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No one knows the plain language of the barroom better than Meiko (mee-koh). Waiting tables at the Hotel Café in LA’s Cahuenga Boulevard arts district, she’s been privy to a few conversations no sober heart would choose to have in public. So it seems a shock when she stands up before that same crowd and openly proclaims the sweetest secrets of her own beautiful heartbreak.
On the self-titled Meiko, the Los Angeles-based singer-songwriter is at once tough, tender, raw and funny. Never exactly what you expect, she and her songs all explore loss and loneliness, but none of them seem to live there. “I have a hard time writing love songs,” Meiko says. “I write frustrated love songs.” With a keen eye for detail and a vivid gift of narrative, Meiko collects jagged moments and devastating conversational snapshots, and turns them into deceptively simple tunes with hushed, gentle tones and stunning imagery.
Hailing from Roberta, Georgia, (population 808), Meiko grew up in an actual log cabin built by her father’s hands. It was her dad’s affinity for The Eagles, The Allman Brothers Band and others that gave Meiko her folk sensibility. “He had this beautiful old Gibson guitar,” she recalls, “And he played and sang for me right from the cradle.” Of course, a child can’t yet discern a cover song from an original. “Imagine my surprise years later when I heard some band named Led Zeppelin playing my father’s song — ‘Stairway To Heaven’ — on the radio.”
It’s no surprise, however, that an early diet of folk, blues and rock gave Meiko an appetite for other sonic sustenance, from Nina Simone and Sade to Cocteau Twins and Patty Griffin. After high school, her hunger for musical expression carried her all the way to the doorstep of the Hotel Café. And from that barroom floor, Meiko listened. She listened to Griffin play the Living With Ghosts songs that shook her to the core. She listened to the Sia song that secretly made her cry. “I was thinking how cool it would be if I could pull the tears out of some waitress at some bar somewhere,” Meiko says.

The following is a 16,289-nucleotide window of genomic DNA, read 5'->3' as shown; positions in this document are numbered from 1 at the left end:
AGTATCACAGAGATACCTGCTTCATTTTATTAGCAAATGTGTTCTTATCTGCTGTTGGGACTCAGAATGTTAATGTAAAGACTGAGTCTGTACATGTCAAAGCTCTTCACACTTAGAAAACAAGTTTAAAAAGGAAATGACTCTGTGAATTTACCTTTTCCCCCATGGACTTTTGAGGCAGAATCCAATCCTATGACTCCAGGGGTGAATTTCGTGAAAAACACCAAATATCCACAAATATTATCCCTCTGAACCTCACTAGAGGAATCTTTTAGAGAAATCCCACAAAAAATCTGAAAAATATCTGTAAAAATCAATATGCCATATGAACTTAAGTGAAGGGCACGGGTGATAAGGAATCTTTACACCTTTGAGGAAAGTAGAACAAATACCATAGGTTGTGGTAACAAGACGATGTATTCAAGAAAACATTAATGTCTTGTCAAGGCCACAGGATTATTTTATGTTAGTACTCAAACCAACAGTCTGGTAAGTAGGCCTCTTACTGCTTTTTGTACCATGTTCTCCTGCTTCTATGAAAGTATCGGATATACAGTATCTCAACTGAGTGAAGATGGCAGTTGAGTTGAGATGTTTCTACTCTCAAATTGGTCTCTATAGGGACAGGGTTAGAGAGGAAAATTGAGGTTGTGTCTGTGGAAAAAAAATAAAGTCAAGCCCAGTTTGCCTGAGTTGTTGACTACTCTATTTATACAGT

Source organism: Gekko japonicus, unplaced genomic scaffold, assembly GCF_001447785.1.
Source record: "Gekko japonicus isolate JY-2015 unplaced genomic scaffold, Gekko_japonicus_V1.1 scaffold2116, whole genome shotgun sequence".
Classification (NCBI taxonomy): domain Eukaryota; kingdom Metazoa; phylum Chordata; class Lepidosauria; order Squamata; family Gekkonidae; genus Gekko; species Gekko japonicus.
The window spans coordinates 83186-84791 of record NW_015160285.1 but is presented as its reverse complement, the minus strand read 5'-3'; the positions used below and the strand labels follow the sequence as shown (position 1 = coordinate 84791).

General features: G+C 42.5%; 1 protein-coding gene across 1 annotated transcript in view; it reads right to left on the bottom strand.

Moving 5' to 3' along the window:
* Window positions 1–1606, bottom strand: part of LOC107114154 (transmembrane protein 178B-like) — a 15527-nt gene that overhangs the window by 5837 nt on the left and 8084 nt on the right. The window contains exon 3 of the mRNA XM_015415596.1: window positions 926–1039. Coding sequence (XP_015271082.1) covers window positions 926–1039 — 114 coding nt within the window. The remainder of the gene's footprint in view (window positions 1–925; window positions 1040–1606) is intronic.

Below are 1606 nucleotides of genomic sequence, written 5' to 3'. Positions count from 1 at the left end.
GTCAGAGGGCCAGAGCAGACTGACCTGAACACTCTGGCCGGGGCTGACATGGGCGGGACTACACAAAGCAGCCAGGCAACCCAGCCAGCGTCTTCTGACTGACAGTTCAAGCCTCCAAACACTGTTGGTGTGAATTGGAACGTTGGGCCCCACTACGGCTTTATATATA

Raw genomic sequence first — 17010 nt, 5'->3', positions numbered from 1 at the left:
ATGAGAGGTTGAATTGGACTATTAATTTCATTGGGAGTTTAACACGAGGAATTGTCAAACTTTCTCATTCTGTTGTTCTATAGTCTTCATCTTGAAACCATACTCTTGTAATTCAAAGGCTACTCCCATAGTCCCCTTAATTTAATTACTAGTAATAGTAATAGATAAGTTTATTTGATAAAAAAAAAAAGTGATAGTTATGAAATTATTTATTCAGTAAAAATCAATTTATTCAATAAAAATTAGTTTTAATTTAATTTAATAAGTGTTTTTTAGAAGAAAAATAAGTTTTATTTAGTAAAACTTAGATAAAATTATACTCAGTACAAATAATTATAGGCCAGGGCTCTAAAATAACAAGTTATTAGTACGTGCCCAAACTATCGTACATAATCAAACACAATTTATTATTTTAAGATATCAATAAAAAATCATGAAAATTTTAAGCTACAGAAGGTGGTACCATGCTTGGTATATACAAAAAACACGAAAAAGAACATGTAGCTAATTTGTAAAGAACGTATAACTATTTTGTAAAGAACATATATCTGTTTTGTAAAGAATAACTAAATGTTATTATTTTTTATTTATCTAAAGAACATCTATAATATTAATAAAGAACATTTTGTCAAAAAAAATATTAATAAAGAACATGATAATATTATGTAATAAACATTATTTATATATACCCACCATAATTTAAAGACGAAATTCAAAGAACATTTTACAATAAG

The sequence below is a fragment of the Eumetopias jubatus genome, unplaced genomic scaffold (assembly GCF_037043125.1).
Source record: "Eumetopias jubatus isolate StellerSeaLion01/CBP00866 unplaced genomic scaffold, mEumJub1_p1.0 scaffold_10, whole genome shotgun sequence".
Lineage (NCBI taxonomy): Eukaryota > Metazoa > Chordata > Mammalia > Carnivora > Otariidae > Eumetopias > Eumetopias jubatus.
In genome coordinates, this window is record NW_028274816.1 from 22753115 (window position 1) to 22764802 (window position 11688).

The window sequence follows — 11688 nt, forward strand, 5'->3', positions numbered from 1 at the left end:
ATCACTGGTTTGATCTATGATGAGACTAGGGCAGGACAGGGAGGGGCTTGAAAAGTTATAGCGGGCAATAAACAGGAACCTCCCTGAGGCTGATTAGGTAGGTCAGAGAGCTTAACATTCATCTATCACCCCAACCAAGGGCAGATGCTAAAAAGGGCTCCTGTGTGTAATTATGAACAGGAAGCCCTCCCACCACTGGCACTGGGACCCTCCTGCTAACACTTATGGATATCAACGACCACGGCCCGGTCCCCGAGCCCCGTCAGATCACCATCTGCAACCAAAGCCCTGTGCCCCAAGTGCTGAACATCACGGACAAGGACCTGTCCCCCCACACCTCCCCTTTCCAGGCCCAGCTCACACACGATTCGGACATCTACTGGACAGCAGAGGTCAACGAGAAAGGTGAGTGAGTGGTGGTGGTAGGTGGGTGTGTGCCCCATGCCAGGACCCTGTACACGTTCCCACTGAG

Then something surprising happened. The people to whom Meiko had been listening started listening to her, instead. First at open-mic nights. Then, during an early slot on a weeknight. Eventually, opening for Patty Griffin. And then folks started talking again. A local buzz led to regular airplay for a self-released collection of Meiko’s songs on the LA tastemaker station, KCRW. National buzz led to television placements and a stay atop the iTunes Folk Album chart with more than 200,000 downloads.
Intense record label interest followed, with Meiko finally allying with MySpace and DGC after sensing a shared vision for her future. “I felt like my creativity was going to be left to flourish,” she says, “Rather than be molded into something else.” Meiko has continued to sharpen her songs on the Hotel Café stage, and record them in late-night sessions – with maybe a glass of wine or two to ply the brutal truth.
Months after its initial release, Meiko’s Lucky Ear/MySpace/DGC debut has been remixed, remastered and, in the case of some fan favorites, entirely re-recorded. It also now includes a brand-new single, “Boys with Girlfriends,” a cheeky primer on the dangers of befriending men with jealous female companions. Among the album’s many highlights is the sumptuous folk-pop confection, “How Lucky We Are.” “Under My Bed” showcases the versatility and strength of Meiko’s singular voice as she considers the souvenirs left behind by a former flame. And the spare and compelling “Reasons To Love You” reminds us why it was prominently featured in the fourth-season premiere of TV’s Emmy-winning Grey’s Anatomy. Rare song “New Road” is a duet with indie songwriter AM.
With all her recent recognition, Meiko has had little time to reflect on her former occupation; but, she has definitely moved on vocationally. “I retired from the waitressing field earlier this year,” she muses. “Getting up in the morning and writing songs is my new profession.” And, if you ever find yourself at the bar, she’s definitely worth a listen.|
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